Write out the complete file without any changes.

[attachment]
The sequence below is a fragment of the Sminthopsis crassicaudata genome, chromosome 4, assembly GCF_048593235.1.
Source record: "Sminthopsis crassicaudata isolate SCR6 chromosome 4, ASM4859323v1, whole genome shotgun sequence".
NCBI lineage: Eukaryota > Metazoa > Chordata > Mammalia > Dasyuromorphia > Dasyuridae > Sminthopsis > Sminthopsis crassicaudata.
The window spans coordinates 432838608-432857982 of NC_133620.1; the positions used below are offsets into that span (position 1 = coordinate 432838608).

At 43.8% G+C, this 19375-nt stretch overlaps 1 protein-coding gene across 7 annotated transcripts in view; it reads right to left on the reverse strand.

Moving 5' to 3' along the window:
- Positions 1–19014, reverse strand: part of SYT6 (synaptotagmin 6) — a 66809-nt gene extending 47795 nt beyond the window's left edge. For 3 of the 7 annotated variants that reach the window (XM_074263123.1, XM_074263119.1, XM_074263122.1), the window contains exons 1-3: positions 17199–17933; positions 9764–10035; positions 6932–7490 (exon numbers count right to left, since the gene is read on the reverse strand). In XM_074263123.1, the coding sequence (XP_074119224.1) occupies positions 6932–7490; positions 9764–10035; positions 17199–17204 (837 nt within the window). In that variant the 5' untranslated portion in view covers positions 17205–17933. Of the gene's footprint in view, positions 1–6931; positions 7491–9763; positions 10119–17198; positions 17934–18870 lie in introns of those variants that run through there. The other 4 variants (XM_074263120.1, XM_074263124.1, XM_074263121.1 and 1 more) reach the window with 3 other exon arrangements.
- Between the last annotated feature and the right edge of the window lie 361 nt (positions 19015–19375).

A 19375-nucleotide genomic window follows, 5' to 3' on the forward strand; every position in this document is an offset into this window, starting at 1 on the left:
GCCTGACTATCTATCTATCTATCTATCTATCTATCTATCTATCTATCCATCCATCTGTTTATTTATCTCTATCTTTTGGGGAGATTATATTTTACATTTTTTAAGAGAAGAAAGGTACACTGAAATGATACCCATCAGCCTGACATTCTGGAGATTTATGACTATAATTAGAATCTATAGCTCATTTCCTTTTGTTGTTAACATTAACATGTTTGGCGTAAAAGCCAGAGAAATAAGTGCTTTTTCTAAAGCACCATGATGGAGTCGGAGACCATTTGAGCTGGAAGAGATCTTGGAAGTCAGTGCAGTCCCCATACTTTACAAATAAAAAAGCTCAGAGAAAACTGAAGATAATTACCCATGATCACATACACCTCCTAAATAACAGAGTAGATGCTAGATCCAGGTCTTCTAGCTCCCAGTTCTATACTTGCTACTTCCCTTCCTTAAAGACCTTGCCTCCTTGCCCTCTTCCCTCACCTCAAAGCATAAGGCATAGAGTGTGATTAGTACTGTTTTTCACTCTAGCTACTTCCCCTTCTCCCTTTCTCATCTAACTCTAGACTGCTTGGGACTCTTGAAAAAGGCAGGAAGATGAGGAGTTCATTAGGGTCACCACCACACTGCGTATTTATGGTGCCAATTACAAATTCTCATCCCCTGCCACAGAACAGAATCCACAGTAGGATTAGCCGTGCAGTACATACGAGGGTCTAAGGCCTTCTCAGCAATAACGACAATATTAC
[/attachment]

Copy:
The sequence below is a fragment of the Sminthopsis crassicaudata genome, chromosome 4, assembly GCF_048593235.1.
Source record: "Sminthopsis crassicaudata isolate SCR6 chromosome 4, ASM4859323v1, whole genome shotgun sequence".
NCBI lineage: Eukaryota > Metazoa > Chordata > Mammalia > Dasyuromorphia > Dasyuridae > Sminthopsis > Sminthopsis crassicaudata.
The window spans coordinates 432838608-432857982 of NC_133620.1; the positions used below are offsets into that span (position 1 = coordinate 432838608).

At 43.8% G+C, this 19375-nt stretch overlaps 1 protein-coding gene across 7 annotated transcripts in view; it reads right to left on the reverse strand.

Moving 5' to 3' along the window:
- Positions 1–19014, reverse strand: part of SYT6 (synaptotagmin 6) — a 66809-nt gene extending 47795 nt beyond the window's left edge. For 3 of the 7 annotated variants that reach the window (XM_074263123.1, XM_074263119.1, XM_074263122.1), the window contains exons 1-3: positions 17199–17933; positions 9764–10035; positions 6932–7490 (exon numbers count right to left, since the gene is read on the reverse strand). In XM_074263123.1, the coding sequence (XP_074119224.1) occupies positions 6932–7490; positions 9764–10035; positions 17199–17204 (837 nt within the window). In that variant the 5' untranslated portion in view covers positions 17205–17933. Of the gene's footprint in view, positions 1–6931; positions 7491–9763; positions 10119–17198; positions 17934–18870 lie in introns of those variants that run through there. The other 4 variants (XM_074263120.1, XM_074263124.1, XM_074263121.1 and 1 more) reach the window with 3 other exon arrangements.
- Between the last annotated feature and the right edge of the window lie 361 nt (positions 19015–19375).

A 19375-nucleotide genomic window follows, 5' to 3' on the forward strand; every position in this document is an offset into this window, starting at 1 on the left:
GCCTGACTATCTATCTATCTATCTATCTATCTATCTATCTATCTATCCATCCATCTGTTTATTTATCTCTATCTTTTGGGGAGATTATATTTTACATTTTTTAAGAGAAGAAAGGTACACTGAAATGATACCCATCAGCCTGACATTCTGGAGATTTATGACTATAATTAGAATCTATAGCTCATTTCCTTTTGTTGTTAACATTAACATGTTTGGCGTAAAAGCCAGAGAAATAAGTGCTTTTTCTAAAGCACCATGATGGAGTCGGAGACCATTTGAGCTGGAAGAGATCTTGGAAGTCAGTGCAGTCCCCATACTTTACAAATAAAAAAGCTCAGAGAAAACTGAAGATAATTACCCATGATCACATACACCTCCTAAATAACAGAGTAGATGCTAGATCCAGGTCTTCTAGCTCCCAGTTCTATACTTGCTACTTCCCTTCCTTAAAGACCTTGCCTCCTTGCCCTCTTCCCTCACCTCAAAGCATAAGGCATAGAGTGTGATTAGTACTGTTTTTCACTCTAGCTACTTCCCCTTCTCCCTTTCTCATCTAACTCTAGACTGCTTGGGACTCTTGAAAAAGGCAGGAAGATGAGGAGTTCATTAGGGTCACCACCACACTGCGTATTTATGGTGCCAATTACAAATTCTCATCCCCTGCCACAGAACAGAATCCACAGTAGGATTAGCCGTGCAGTACATACGAGGGTCTAAGGCCTTCTCAGCAATAACGACAATATTAC